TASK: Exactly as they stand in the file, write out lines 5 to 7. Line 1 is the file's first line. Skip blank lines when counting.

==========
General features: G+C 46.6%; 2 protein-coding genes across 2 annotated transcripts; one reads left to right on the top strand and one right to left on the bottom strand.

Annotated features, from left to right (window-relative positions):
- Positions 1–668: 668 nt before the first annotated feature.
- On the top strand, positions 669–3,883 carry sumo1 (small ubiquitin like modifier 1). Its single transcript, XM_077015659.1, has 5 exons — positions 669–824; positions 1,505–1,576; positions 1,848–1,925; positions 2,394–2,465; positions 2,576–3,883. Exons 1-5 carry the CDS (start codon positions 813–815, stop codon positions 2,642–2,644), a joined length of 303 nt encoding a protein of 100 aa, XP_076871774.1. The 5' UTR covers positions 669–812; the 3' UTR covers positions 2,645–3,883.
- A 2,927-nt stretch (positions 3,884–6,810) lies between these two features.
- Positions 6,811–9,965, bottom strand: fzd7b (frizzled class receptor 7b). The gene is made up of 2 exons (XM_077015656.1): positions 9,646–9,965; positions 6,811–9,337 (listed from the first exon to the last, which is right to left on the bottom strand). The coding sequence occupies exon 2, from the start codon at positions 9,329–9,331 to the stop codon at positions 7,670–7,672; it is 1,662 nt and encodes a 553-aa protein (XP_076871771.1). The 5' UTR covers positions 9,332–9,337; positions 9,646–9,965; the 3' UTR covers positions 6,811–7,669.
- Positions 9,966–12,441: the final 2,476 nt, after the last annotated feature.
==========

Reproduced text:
- A 2,927-nt stretch (positions 3,884–6,810) lies between these two features.
- Positions 6,811–9,965, bottom strand: fzd7b (frizzled class receptor 7b). The gene is made up of 2 exons (XM_077015656.1): positions 9,646–9,965; positions 6,811–9,337 (listed from the first exon to the last, which is right to left on the bottom strand). The coding sequence occupies exon 2, from the start codon at positions 9,329–9,331 to the stop codon at positions 7,670–7,672; it is 1,662 nt and encodes a 553-aa protein (XP_076871771.1). The 5' UTR covers positions 9,332–9,337; positions 9,646–9,965; the 3' UTR covers positions 6,811–7,669.
- Positions 9,966–12,441: the final 2,476 nt, after the last annotated feature.